The Skype sex scam
You're on Facebook and you get a friend request from a cute girl you've never met. She wants to start sexting and trading nudes. She'll ask you to send pictures or videos or get on webcam where she can see you naked with your face in the picture. The scam: There's no girl. You've sent nudes to a guy pretending to be a girl. As soon as he has the pictures he'll demand money and threaten to send the pictures to your friends and family. Sometimes the scammer will upload the video to a porn site or Youtube to show that they are serious.
What to do if you are a victim of this scam: You cannot buy silence, you can only rent it. Paying the blackmailer will show them that the information they have is valuable and they will come after you for more money. Let your friends and family know that you were scammed and tell them to ignore friend requests or messages from people they don't know. Also, make sure your privacy settings are locked down and consider deactivating your account.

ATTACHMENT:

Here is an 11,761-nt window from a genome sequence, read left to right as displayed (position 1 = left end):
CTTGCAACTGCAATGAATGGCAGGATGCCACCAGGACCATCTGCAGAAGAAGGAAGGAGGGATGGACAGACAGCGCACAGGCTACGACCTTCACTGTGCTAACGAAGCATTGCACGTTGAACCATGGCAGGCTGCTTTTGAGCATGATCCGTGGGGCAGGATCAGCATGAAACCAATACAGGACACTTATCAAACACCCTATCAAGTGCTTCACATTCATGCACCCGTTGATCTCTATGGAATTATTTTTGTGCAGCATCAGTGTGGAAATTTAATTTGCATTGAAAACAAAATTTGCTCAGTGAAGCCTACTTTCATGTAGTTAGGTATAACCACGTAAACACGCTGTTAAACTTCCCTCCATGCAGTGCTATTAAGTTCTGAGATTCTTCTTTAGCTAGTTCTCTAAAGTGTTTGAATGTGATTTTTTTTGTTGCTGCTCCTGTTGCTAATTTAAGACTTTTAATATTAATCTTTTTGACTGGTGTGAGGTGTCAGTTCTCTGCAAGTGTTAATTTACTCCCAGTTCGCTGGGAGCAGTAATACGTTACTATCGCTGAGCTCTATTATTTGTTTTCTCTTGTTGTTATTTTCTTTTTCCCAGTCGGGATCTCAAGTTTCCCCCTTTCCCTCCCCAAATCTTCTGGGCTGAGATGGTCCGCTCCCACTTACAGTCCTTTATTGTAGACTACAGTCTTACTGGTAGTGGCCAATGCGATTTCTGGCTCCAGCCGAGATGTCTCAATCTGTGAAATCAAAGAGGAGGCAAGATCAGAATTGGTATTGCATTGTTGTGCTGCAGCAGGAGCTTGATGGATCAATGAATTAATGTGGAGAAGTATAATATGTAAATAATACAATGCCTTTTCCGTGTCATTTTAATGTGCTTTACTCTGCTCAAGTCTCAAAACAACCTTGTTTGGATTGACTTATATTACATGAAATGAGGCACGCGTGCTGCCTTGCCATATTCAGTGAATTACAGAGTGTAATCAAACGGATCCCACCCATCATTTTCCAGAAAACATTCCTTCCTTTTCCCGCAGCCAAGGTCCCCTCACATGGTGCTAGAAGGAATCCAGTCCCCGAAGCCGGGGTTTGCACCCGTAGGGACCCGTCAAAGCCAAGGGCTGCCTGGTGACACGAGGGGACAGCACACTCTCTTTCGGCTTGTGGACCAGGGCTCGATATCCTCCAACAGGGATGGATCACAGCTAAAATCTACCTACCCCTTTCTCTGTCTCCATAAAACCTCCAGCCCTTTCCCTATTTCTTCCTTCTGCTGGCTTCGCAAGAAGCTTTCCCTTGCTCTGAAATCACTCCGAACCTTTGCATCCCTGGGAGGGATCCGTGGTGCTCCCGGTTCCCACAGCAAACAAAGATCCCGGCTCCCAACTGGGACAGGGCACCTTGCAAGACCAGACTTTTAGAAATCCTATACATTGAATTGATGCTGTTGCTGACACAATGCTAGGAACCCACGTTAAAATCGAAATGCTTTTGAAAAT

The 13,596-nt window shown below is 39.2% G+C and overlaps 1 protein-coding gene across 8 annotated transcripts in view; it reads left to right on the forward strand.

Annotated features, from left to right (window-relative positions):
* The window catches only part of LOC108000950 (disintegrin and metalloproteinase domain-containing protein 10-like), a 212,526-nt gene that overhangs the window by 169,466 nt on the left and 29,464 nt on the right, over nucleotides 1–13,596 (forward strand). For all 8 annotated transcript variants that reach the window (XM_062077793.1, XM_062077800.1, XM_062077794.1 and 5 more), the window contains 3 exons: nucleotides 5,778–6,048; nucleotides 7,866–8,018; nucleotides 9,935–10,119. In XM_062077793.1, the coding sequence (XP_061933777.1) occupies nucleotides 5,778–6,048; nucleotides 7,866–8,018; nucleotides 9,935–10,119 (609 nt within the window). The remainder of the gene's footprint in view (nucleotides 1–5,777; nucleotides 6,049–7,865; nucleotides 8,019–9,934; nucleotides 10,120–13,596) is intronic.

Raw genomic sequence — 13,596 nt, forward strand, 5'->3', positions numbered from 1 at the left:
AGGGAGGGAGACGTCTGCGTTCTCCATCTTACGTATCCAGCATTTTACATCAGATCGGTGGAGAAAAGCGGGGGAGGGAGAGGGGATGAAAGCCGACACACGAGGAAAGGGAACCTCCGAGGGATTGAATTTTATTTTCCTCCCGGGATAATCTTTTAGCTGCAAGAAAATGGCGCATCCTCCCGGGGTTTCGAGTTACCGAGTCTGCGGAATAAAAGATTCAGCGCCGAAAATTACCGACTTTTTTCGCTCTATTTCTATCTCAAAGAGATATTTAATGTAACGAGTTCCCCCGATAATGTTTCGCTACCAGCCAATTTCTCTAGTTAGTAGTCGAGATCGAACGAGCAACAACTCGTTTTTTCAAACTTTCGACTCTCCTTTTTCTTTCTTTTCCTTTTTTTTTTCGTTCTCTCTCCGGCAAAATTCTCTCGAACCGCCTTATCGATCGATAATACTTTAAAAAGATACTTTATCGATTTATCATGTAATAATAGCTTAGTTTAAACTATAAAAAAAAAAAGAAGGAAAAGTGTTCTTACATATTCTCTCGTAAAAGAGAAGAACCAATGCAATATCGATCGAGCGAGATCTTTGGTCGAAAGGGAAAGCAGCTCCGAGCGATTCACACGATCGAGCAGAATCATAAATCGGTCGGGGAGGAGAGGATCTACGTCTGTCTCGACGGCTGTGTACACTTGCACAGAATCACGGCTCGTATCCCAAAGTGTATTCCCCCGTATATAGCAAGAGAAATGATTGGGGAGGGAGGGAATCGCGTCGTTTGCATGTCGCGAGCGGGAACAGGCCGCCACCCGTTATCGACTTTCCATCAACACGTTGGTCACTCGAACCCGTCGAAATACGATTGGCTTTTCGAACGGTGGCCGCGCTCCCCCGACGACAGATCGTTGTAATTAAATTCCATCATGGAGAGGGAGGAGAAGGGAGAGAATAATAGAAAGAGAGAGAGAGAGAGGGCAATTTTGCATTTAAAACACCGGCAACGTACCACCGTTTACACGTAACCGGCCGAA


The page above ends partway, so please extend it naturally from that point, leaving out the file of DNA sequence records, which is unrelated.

The underage girl scam
You're on a dating site or app and you get contacted by a cute girl. She wants to start sexting and trading nudes. Eventually she stops communicating and you get a call from a pissed off guy claiming to be the girl's father, or a police officer, or a private investigator, or something else along those lines. Turns out the girl you were sexting is underage, and her parents want some money for various reasons, such as to pay for a new phone, to pay for therapy, etc. There is, of course, no girl. You were communicating with a scammer.